My Solo Trip To Israel


Last spring I went on an amazing trip to Israel and I wanted to share a little about my experience. 

I’ll start off by saying that it is no problem touring Israel as a solo female, in fact, I found an awesome female tour guide who I hired for some parts of my trip, and she also helped me plan itineraries for other days that I didn’t even hire her for!

The first day began in one of the holiest cities in the world: Jerusalem. In this city, the three largest monotheistic religions in the world meet Judaism, Christianity and Islam. 

I found that Jerusalem is one of those cities that has it all: in the morning I visited ancient and glorious sites, then had lunch in culinarily unique spots and in the evening you can enjoy the nightlife of Shuk Mahne Yehuda – the famous marketplace that becomes a street full of small bars at night. 

I couldn’t help but marvel at the magnificent Kotel. This is the wall that has been standing since the first temple days and holds great emotional significance to many people. When you go down towards it, you can feel the emotional draw to it of everyone around you. There is a belief in Judaism that if you write a wish on a note and put it between the cracks of the wall, god will read it and your wish will become true. 

From Jerusalem, we headed to the Dead Sea. Thanks to my tour guide we avoided the main tourist beach and visited one of the undeclared spots a bit to the north instead. This gave me one of the most serene and quiet experiences of my life. Words can’t describe the surprise I felt the first time I put my foot in the water. You don’t have to move a muscle in order to float in the Dead Sea! It was more like being cradled from all directions than being in the water.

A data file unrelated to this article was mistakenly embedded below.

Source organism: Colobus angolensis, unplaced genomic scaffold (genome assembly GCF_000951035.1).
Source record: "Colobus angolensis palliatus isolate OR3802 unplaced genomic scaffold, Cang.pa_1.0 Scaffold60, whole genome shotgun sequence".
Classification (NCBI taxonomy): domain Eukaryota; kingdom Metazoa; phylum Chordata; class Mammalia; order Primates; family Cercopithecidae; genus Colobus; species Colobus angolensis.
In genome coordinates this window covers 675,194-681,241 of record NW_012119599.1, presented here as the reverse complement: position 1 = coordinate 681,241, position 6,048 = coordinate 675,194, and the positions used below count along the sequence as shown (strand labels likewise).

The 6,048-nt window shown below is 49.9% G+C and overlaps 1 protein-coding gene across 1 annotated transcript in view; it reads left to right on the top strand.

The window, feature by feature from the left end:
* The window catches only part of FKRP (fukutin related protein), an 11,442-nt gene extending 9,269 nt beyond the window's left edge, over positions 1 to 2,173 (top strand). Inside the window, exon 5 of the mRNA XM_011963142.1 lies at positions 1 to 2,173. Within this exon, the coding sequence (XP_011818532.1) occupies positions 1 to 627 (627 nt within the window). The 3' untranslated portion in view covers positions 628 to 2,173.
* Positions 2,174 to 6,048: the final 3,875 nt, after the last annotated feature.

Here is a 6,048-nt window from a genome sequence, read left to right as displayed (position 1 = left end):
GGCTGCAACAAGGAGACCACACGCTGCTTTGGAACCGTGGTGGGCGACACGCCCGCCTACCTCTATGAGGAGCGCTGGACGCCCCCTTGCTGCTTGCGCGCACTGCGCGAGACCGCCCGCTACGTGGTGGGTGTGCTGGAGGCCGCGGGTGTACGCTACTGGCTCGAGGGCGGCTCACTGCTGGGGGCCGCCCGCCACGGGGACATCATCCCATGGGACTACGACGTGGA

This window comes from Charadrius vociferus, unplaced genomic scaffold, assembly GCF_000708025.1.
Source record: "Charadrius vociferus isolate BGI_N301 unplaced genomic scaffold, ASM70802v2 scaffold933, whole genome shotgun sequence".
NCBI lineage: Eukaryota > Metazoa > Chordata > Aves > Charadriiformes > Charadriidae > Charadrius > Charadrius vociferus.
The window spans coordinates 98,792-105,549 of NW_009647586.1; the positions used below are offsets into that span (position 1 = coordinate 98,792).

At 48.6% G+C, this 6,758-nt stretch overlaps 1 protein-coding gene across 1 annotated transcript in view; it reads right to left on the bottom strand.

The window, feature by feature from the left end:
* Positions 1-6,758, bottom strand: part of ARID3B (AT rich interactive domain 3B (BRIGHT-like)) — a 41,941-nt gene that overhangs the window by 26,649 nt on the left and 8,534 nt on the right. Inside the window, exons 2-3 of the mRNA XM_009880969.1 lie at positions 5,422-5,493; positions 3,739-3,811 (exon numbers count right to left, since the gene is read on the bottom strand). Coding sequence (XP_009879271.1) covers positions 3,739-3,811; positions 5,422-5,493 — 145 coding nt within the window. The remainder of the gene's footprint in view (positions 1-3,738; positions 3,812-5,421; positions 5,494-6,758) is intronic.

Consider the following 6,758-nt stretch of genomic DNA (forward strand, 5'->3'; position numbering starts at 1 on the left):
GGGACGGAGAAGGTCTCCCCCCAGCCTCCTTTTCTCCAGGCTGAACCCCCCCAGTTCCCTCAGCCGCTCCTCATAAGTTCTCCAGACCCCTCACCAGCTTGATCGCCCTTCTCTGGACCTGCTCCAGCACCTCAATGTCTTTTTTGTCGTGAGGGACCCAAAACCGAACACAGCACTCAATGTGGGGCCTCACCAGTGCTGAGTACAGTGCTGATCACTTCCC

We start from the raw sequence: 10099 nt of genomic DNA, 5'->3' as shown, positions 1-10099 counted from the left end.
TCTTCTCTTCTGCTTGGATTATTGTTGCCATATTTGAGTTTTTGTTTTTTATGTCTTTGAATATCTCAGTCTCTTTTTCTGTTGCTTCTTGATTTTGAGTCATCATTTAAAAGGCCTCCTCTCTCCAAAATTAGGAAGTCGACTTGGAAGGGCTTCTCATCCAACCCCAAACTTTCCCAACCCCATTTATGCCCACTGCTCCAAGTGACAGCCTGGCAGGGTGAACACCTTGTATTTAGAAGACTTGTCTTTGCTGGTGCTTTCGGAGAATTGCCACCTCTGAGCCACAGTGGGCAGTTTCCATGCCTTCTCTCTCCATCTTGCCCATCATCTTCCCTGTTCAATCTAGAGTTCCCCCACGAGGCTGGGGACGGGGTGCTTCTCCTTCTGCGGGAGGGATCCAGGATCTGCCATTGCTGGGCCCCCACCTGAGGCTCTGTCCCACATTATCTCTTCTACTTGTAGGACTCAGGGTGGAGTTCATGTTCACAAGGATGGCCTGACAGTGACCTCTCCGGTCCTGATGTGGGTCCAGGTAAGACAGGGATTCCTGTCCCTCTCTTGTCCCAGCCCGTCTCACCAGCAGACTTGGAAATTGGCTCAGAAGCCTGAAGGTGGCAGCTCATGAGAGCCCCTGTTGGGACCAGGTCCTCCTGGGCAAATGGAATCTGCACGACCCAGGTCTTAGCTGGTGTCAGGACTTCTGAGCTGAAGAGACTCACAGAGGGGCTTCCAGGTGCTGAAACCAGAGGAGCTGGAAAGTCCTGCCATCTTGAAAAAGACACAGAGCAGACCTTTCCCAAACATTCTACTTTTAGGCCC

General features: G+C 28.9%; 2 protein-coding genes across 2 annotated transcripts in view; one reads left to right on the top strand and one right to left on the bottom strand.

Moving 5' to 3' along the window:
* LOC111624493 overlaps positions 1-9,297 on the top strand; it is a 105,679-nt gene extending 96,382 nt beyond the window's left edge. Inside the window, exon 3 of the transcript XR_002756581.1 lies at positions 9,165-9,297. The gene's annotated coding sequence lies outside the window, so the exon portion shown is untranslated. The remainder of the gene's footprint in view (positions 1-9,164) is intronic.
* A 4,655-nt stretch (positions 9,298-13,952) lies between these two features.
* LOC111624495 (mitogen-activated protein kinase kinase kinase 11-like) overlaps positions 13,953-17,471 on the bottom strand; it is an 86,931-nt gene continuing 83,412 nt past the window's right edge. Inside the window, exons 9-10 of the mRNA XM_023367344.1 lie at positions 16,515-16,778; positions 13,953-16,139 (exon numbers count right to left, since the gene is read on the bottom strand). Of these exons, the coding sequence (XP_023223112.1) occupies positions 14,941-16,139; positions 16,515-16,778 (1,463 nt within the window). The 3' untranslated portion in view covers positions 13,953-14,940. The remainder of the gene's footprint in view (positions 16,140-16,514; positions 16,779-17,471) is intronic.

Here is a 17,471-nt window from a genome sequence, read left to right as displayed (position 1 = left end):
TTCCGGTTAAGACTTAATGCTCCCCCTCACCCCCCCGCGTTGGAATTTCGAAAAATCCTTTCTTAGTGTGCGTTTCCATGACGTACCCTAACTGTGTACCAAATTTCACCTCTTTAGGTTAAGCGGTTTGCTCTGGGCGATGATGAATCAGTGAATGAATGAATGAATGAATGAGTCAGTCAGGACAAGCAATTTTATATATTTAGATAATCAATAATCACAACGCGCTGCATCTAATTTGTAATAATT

After relaxing in the water for a bit we went to the Nahal David hiking route for a bit of heat relief. During the hike, we passed through several waterfalls that offered a refreshing sweet water bath. 

It was a long day, and I was ready to head to Tel Aviv where I booked a hotel for the night. Thankfully Israel is so small you can see and do so much in one day because nothing is very far! 

The next morning I headed out to explore the diverse city of Tel Aviv. Strolling around the small streets off of Rothschild Blvd. – the main boulevard in the centre of TLV, I saw beaten-down houses in front of new and shiny mansions. Tel Aviv has some buildings that look like 20th-century Europe next to buildings that look like old settlements. In this area, I also got to enjoy many of Tel Aviv’s great bars and amazing restaurants. Due to the fact that Tel Aviv is only about 70 years old, Tel Aviv doesn’t really have its own culinary history. This has made this city take something from every immigrant that arrived it and mix it with the existing Arab cuisine. I felt this in the great diversity of the restaurants. I ate the best hummus and fresh Pitas for lunch and snacked on street food options all day – it was delicious!

In Tel Aviv I also enjoyed the flea market in Jaffa,  Shuk Hacarmel in central Tel Aviv and of course the beach! 

My trip in Israel was one of the most memorable I had in my many travels. From the historical and religious locations to the art, food, and people.

Until next trip,